Of course, sometimes Yoga instructors provide counsel about the challenges of the ancient practice, the difficulties of converting healthy intentions into beneficial practice, and the moral duties of ahimsa. For these disquisitions, I would appreciate being able to listen to either one of these guys:
As Bertie remarked,
It was one of those cases where you approve the broad, general principle of an idea but can’t help being in a bit of a twitter at the prospect of putting it into practical effect. I explained this to Jeeves, and he said much the same thing had bothered Hamlet.
― P.G. Wodehouse, Jeeves in the Morning
The aforementioned voices would allow me to stay with Yoga without shirking my commitments to perversity and noncompliance. Your needs may be different. There may be men who do not bristle at Yoga’s wholesomeness but are uncomfortable entering such a strongly feminine environment. For them, here’s a Voice that is resolutely wholesome, yet ruggedly masculine:
However, this is the Yoga Voice I really want:
I made it through the red tape more quickly than I expected and have been cleared by my insurer for a CPAP machine. The supplier will even come to my house. This is welcome news.
Here’s the bummer: the process took just long enough that I’m now up against a week’s vacation, and they probably can’t squeeze in delivery of the machine before I leave. I’m on the wait list just in case they get a cancellation. So, in all likelihood, I’ve got about 10 more days of sleep deprivation to endure, plus however much longer to adjust to the machine.
Still, this is far ahead of the schedule I expected, and I should count my blessings that therapy even exists. Oh, how people must have suffered before there was one.
This also means it won’t belong before I can bore you with actual data of apnea events per hour by day (the machines nowadays collect it and I’m pretty sure I can get it).
1. I tried extended release Ambien (6.5mg) two nights ago while traveling. Hotel sleep usually sucks, so I was hoping this would do the trick. I still woke to consciousness with many apnea events between 3AM and 6AM. WTF?!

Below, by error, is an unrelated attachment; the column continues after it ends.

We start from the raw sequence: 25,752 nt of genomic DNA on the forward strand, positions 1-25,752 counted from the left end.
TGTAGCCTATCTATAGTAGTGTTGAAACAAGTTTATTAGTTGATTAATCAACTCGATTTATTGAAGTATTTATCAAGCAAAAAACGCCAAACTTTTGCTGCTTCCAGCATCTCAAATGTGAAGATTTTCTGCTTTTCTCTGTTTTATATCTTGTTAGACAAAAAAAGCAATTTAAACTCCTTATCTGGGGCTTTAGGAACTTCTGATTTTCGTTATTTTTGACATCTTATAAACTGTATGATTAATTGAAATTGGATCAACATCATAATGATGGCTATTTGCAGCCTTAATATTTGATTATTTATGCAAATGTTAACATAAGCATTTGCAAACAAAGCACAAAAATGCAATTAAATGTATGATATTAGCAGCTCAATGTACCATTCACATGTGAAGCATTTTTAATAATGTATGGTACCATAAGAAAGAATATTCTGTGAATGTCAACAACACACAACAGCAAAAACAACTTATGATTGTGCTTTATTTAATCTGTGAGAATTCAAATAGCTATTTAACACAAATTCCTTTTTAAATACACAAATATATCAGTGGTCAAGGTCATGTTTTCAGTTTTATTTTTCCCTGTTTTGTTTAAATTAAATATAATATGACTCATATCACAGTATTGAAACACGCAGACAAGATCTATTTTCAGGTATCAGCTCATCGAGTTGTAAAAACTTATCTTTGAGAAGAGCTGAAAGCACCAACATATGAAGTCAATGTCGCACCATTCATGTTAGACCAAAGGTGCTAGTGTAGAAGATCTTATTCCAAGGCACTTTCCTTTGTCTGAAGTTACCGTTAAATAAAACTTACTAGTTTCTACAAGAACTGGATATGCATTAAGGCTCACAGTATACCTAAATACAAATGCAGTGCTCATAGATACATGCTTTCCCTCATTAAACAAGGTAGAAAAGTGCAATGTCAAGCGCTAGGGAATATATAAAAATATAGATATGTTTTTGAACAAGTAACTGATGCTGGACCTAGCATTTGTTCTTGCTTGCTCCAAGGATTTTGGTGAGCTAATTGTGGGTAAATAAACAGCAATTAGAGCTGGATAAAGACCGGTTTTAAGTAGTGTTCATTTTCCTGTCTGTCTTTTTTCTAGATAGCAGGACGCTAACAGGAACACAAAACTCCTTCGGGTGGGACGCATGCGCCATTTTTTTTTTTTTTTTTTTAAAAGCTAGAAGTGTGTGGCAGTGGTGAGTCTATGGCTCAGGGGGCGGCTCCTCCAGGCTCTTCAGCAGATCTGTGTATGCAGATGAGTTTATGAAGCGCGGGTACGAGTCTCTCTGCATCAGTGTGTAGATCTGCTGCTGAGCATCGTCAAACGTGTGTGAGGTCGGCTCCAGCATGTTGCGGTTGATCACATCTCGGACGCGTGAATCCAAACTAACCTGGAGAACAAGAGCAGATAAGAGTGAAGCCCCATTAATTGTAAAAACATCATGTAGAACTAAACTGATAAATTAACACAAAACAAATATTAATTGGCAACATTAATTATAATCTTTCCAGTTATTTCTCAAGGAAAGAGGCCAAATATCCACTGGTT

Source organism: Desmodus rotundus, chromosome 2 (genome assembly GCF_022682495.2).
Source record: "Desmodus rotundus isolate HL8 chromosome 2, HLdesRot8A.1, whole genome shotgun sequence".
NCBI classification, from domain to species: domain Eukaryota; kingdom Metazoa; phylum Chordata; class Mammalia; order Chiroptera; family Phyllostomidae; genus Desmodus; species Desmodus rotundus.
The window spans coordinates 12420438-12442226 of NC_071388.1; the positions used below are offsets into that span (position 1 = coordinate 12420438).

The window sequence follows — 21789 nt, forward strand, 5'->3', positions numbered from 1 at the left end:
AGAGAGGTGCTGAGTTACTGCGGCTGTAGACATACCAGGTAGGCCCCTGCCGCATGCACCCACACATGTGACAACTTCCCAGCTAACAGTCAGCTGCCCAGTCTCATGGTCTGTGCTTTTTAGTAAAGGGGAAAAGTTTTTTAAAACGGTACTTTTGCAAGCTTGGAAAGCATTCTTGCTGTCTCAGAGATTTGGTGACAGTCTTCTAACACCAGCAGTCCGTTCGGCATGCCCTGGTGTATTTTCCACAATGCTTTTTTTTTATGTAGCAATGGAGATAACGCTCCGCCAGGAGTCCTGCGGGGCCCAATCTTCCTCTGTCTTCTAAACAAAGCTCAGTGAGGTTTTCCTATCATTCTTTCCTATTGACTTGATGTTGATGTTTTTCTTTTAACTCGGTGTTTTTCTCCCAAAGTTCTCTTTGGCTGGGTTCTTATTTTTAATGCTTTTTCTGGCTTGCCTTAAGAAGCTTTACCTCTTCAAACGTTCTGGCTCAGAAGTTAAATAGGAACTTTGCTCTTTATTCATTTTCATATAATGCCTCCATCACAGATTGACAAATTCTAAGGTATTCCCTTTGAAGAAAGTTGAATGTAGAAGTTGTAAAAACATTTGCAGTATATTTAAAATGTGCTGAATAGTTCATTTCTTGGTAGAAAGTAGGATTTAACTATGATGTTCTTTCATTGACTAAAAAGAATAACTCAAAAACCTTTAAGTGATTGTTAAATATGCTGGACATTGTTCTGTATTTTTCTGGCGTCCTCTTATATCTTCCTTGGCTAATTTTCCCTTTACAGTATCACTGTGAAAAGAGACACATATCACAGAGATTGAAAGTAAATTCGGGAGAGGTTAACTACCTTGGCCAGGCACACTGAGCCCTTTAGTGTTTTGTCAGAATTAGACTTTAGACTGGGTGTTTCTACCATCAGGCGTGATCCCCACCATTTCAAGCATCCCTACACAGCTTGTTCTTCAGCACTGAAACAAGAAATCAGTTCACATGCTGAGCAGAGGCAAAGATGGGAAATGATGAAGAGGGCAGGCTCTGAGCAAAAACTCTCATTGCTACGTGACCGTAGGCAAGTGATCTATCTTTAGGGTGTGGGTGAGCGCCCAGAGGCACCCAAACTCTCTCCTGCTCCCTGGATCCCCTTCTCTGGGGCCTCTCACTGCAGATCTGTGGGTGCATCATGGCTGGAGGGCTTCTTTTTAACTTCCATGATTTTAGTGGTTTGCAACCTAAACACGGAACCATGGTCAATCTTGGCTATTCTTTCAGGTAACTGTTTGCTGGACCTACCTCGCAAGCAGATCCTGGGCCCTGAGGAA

2. A reader who used to work for “a leading health insurance company” said he did an analysis of CPAP coverage policy about a decade ago. He concluded, at the time, that it would be cheaper not to require a sleep study (which are very expensive) and to let doctors prescribe CPAP machines, then evaluate the data over the next few months. This is plausible because many people get sleep studies and CPAP machines and then stop using them, effectively wasting a lot of expense.
This study had no impact on coverage policy. Had it been in place, it’d have saved me about 10 weeks of delay.
Assuming the analysis is correct, why would an insurer leave money on the table? Some possibilities, all pure speculation: (a) Maybe it would have devastated sleep study labs and maybe they had some clout because they’re needed for other diagnoses. (b) Maybe the savings would be small relative to the headache of changing the policy. It’s not the low lying fruit. (b) Maybe the evidence supporting this idea is thin (it seems like it would be) and insurers don’t want to risk encouraging even a low level of diagnostic errors.
3. I started using the Provent therapy last night. Possibly coincidentally, I do not recall a single apnea event (I’m not claiming there weren’t any, just that I slept through them all). However, I wasn’t on a therapeutic level of Provent, just a training level. Even the training level creates some back pressure though, so maybe it can help a little (?). Confounding the results: (a) I was on Ambien, (b) I was extremely tired from my trip, having sleep poorly the night before (see #1), worked out for the first time in a month, given a talk, and met with tons of people at Ohio State University (tiring for an introvert).
I’ve got three more training nights of Provent before I’m on the real deal. I’ll get a handful of nights of experience with that before I get a CPAP machine — good opportunity to gather info about whether Provent would be helpful for traveling.